What is it about the key of E Major that makes my heart sing? I always feel happy when playing in this key. I think a big reason I was attracted to this piece is because it is in E Major. One of favorite preludes is the E Major one from WTC Book II. Several years ago in Harper’s Magazine (January 2005), they published a sidebar about what the musical keys represented. It was fascinating. According to Christian Friedrich Daniel Schubart (1739-1791) the Key E Major represents: “…loud shouts for joy, laughing pleasure, and still not altogether full gratification.” Perhaps this image was planted in my brain, so from now on, I feel joyful about E Major…the power of suggestion?

Anyway, back to the work at hand (no pun intended!) I have the notes of the Allemande in my fingers. I’m working on tempo and checking my fingering and ornaments. I find Alfred’s Ornamentation Book helpful as it gives me a point of reference to begin with. I’m also exploring added trills on the repeats. It’s fun to try mordents and appoggiatura at full and half cadence points. I also find the sequences in this work fun. I know that Bach’s work is full of sequences, but the syncopation with the leap of the 6th is extra rewarding…but, is it fulfilling?

Monday, September 24, 2007


About the Allemande…it is a dance in moderate duple meter first appearing in the Sixteen Century.

As one of the enduringly popular dances of the Baroque genre, an allemande is often offered as a standard portion of a musical suite. While early on an allemande served as a prelude to the suite, the dance is usually included in the first movement today. Here is some information on the history of the allemande, as well as some of the features that make the allemande unique in the world of Baroque dance. The origins of the allemande can be traced back to the Renaissance of the 16th century. The name of the allemande is actually based on the French word for "German," and points to the fact that the dance is based partly on elements of popular Germany dances. Featuring a moderated tempo along with a double meter, the allemande was a lively representation and quickly caught the attention of dancers as well as composers. During the 17th century, there was some experimentation with the allemande that changed the basic structure of the dance. Instead of a double meter, a quadruple meter was employed. In addition, the overall tempo of the movement was increased. Most of the refinements came about in order to accommodate similar changes in the musical compositions.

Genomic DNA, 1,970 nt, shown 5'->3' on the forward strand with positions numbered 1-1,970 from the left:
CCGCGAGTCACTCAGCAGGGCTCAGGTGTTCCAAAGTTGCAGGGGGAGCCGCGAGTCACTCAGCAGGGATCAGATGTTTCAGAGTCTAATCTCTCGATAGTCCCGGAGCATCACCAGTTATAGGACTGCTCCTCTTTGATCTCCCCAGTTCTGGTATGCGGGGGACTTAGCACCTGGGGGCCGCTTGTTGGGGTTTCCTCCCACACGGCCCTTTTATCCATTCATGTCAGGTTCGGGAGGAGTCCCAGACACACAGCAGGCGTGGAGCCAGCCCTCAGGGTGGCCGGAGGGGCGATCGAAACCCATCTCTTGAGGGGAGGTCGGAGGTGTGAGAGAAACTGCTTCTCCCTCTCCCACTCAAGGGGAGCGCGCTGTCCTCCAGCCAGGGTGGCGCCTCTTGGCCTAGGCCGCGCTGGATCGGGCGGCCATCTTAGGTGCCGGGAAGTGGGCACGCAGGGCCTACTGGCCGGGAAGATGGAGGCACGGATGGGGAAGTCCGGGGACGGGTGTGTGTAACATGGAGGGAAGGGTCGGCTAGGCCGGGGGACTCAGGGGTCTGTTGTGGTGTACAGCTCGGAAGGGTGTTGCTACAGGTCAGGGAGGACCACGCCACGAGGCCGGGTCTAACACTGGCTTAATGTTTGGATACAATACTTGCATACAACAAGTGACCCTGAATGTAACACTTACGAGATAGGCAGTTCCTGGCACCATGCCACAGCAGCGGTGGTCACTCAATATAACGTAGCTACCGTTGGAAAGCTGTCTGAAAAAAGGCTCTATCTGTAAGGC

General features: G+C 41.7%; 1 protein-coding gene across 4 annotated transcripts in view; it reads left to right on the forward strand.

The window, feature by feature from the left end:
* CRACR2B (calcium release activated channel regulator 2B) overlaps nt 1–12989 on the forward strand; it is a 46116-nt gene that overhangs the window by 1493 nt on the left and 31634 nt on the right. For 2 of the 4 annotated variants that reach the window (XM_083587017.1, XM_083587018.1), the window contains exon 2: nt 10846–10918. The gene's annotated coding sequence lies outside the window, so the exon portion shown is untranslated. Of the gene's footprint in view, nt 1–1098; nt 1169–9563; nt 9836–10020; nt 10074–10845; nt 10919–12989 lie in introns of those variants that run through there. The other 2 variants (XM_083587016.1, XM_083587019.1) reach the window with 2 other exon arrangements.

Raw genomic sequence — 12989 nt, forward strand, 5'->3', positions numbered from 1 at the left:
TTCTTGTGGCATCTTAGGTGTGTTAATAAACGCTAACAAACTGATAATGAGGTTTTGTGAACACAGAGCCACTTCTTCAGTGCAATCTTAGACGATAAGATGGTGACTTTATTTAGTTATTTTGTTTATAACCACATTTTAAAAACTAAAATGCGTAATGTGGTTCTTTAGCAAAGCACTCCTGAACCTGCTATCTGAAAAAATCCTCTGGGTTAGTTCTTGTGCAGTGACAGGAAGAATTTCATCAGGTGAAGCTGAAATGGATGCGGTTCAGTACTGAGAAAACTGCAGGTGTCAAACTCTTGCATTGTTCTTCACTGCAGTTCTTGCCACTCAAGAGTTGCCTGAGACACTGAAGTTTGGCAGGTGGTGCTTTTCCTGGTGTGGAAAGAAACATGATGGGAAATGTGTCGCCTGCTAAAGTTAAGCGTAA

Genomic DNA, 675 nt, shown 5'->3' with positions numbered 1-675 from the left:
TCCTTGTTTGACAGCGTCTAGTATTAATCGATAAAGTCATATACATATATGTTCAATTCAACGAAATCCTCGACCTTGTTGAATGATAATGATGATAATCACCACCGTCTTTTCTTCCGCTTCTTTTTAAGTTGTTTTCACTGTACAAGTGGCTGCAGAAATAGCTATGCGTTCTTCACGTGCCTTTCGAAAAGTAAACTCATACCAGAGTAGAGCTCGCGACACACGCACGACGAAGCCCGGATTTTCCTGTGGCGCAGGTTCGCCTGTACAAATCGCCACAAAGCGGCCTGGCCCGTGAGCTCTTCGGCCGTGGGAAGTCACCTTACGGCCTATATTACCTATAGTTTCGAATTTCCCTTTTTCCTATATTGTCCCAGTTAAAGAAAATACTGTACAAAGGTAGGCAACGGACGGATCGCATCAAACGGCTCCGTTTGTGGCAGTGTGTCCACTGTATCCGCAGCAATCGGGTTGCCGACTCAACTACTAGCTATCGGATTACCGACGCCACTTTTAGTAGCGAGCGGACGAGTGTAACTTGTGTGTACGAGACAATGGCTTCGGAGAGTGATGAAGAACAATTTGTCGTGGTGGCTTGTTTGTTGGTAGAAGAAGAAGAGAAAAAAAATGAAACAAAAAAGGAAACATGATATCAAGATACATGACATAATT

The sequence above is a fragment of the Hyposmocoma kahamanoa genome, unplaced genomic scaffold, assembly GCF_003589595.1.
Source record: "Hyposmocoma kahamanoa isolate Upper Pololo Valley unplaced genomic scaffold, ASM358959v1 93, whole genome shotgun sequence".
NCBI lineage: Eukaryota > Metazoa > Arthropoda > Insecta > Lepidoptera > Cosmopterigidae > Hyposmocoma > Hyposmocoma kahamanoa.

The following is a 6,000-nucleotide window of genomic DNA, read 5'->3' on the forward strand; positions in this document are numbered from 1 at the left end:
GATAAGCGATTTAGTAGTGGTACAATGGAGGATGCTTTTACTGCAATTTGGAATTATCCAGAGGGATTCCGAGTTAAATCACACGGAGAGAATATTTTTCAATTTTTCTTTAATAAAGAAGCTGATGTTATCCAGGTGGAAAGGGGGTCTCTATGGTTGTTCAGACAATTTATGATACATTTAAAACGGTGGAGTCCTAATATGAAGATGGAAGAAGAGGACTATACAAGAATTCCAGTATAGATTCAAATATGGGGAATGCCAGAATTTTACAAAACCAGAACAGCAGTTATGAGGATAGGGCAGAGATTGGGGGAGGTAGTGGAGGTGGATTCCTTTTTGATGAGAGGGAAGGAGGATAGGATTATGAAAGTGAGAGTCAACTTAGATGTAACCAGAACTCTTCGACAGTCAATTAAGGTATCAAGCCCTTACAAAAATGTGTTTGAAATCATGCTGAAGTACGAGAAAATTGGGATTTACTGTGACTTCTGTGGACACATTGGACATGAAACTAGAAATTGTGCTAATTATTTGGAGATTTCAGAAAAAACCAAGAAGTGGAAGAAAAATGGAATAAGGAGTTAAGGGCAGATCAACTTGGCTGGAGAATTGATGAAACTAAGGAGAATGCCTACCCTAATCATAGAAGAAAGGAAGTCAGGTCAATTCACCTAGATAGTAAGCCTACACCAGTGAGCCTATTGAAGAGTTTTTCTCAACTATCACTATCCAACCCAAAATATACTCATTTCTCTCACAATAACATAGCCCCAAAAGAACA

It is worth noting that no less than Bach and Froberger in Germany composed allemandes that were geared for use with keyboard instruments, while Italian and English composers focused on musical compositions for string instruments. English composers also experimented with a tripe meter to the allemande, as well as working with the quadruple meter concept.

From WiseGeek

Friday, September 21, 2007

Diary of a Pianist

This diary will be an attempt to document my process as I learn various masterworks of the keyboard literature. I wanted to start this blog as a way to connect with other musicians and music lovers as the practice room can be such a lonely place!

I always envied ensemble players – as they get to interact with other musicians while learning pieces – even though I never really sought out chamber music for myself, being far too interested in solo playing.

When I first thought of this diary project, I originally chose Pour le Piano by Debussy as my starter project. But I had a lot of trouble getting underway. I did download some great recordings of the work (so far my favorite is by Claudio Arrau, but Phillipe Entremont’s recording really gets my heart rate up – his Toccata tempo takes my breath away!), bought a score, and read through the Prelude and Sarabande (notice I did not read through the Toccata…), but I just couldn’t seem to get any further than that. I just talked a lot about playing the work.

So, this summer I attended the Golandsky Institute at Princeton University for the second time, and, like the first time, I found inspiration at the Institute. One of the master classes featured a lovely young pianist, Monika Haar, playing the sixth French Suite of J. S. Bach. I fell in love with the piece, and having never learned any of the Suites, I realized it was high time to start in on one. I’ve always loved Bach, but for years I had a phobia about playing his music – all that ornamentation! Later, seduced by the Early Music Movement, I felt Bach should not be played on pianos, as they did not exist at the time when Bach was composing his music. Also, my technique was rusty from not playing the piano for ten years from 1983-1993 (long story, don’t ask!), and, frankly, playing Bach’s music is hard.

However, one by one, I conquered my fears, including making peace with playing Bach on the piano and not on a period instrument (more about that later) and I’ve made J. S. Bach a staple of my piano diet. When I first returned to the piano, my teacher Eliane Lust had me relearn all of the Two-Part Inventions by singing one line and playing the other which was a wonderful may to reconnect to the piano and to Bach. I’ve also worked on several Preludes and Fugues from Book I of the Well Tempered Clavier, and of course now I’m learning a French Suite.

My next post will be about working on the first dance of the suite, The Allemande!